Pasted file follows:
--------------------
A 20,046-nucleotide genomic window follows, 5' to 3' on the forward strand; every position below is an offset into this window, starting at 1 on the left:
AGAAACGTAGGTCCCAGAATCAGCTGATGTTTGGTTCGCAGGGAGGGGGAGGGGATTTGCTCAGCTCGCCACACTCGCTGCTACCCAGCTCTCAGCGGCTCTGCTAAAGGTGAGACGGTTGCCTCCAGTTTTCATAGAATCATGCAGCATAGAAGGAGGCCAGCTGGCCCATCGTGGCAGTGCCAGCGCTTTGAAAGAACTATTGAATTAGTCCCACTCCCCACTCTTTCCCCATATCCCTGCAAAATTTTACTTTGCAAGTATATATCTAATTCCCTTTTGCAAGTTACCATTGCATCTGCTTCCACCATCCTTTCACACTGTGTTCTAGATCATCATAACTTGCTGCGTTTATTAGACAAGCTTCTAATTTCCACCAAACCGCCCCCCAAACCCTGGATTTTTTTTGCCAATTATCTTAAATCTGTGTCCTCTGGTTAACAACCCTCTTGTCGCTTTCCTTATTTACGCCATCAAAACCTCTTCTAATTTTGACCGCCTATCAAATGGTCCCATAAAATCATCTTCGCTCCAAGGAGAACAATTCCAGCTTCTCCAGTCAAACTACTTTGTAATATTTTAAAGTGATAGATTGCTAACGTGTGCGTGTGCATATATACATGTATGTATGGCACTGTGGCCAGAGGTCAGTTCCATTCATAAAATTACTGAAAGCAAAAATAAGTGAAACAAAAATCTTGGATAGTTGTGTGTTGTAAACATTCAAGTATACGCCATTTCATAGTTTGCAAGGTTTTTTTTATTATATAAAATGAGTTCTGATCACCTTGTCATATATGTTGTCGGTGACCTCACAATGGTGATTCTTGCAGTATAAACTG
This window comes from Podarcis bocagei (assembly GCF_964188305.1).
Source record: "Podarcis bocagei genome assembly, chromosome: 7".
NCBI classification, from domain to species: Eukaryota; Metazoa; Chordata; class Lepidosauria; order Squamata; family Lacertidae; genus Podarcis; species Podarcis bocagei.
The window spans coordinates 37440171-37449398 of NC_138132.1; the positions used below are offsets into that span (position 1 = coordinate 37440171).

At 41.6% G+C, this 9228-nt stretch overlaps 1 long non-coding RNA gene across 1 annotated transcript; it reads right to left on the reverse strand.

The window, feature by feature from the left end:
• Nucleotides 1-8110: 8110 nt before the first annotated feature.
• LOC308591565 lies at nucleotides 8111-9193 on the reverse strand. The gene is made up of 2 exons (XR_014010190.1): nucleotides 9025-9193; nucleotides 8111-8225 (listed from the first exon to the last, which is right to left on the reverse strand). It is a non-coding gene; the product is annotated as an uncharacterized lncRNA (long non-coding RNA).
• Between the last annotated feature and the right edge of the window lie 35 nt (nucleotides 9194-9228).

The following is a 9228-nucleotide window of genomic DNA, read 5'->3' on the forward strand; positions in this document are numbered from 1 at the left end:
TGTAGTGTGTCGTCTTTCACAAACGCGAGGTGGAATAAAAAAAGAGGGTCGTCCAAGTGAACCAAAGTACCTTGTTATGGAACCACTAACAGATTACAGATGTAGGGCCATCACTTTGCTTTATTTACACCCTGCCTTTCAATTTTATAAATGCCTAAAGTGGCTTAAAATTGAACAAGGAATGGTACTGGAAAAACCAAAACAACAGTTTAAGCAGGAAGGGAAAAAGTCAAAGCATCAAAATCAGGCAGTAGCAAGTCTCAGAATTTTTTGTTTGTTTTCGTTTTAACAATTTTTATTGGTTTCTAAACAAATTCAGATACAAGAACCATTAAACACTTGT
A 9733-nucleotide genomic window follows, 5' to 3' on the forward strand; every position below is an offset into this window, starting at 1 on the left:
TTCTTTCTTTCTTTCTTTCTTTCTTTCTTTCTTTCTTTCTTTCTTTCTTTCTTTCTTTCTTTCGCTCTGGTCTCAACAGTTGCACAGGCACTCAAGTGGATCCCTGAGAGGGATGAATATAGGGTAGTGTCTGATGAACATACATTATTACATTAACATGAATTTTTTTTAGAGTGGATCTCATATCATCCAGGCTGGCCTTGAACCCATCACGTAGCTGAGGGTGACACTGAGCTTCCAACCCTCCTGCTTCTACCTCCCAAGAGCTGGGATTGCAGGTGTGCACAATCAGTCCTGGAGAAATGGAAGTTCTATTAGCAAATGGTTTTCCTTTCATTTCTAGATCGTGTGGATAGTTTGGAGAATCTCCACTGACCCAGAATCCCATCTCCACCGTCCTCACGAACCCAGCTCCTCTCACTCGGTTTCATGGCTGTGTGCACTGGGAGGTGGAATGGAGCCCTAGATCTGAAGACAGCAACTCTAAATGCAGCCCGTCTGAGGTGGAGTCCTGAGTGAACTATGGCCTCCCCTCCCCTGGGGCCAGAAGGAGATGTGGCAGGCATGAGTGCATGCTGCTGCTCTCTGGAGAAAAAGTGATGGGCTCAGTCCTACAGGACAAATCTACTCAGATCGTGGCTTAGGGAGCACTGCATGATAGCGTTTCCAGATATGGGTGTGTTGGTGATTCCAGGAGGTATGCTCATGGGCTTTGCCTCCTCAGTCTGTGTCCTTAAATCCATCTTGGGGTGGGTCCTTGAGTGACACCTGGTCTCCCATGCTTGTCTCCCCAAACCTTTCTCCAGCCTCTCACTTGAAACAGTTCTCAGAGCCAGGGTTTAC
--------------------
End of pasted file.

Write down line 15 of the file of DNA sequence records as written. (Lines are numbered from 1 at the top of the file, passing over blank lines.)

TTCTTTCTTTCTTTCTTTCTTTCTTTCTTTCTTTCTTTCTTTCTTTCTTTCTTTCTTTCTTTCGCTCTGGTCTCAACAGTTGCACAGGCACTCAAGTGGATCCCTGAGAGGGATGAATATAGGGTAGTGTCTGATGAACATACATTATTACATTAACATGAATTTTTTTTAGAGTGGATCTCATATCATCCAGGCTGGCCTTGAACCCATCACGTAGCTGAGGGTGACACTGAGCTTCCAACCCTCCTGCTTCTACCTCCCAAGAGCTGGGATTGCAGGTGTGCACAATCAGTCCTGGAGAAATGGAAGTTCTATTAGCAAATGGTTTTCCTTTCATTTCTAGATCGTGTGGATAGTTTGGAGAATCTCCACTGACCCAGAATCCCATCTCCACCGTCCTCACGAACCCAGCTCCTCTCACTCGGTTTCATGGCTGTGTGCACTGGGAGGTGGAATGGAGCCCTAGATCTGAAGACAGCAACTCTAAATGCAGCCCGTCTGAGGTGGAGTCCTGAGTGAACTATGGCCTCCCCTCCCCTGGGGCCAGAAGGAGATGTGGCAGGCATGAGTGCATGCTGCTGCTCTCTGGAGAAAAAGTGATGGGCTCAGTCCTACAGGACAAATCTACTCAGATCGTGGCTTAGGGAGCACTGCATGATAGCGTTTCCAGATATGGGTGTGTTGGTGATTCCAGGAGGTATGCTCATGGGCTTTGCCTCCTCAGTCTGTGTCCTTAAATCCATCTTGGGGTGGGTCCTTGAGTGACACCTGGTCTCCCATGCTTGTCTCCCCAAACCTTTCTCCAGCCTCTCACTTGAAACAGTTCTCAGAGCCAGGGTTTAC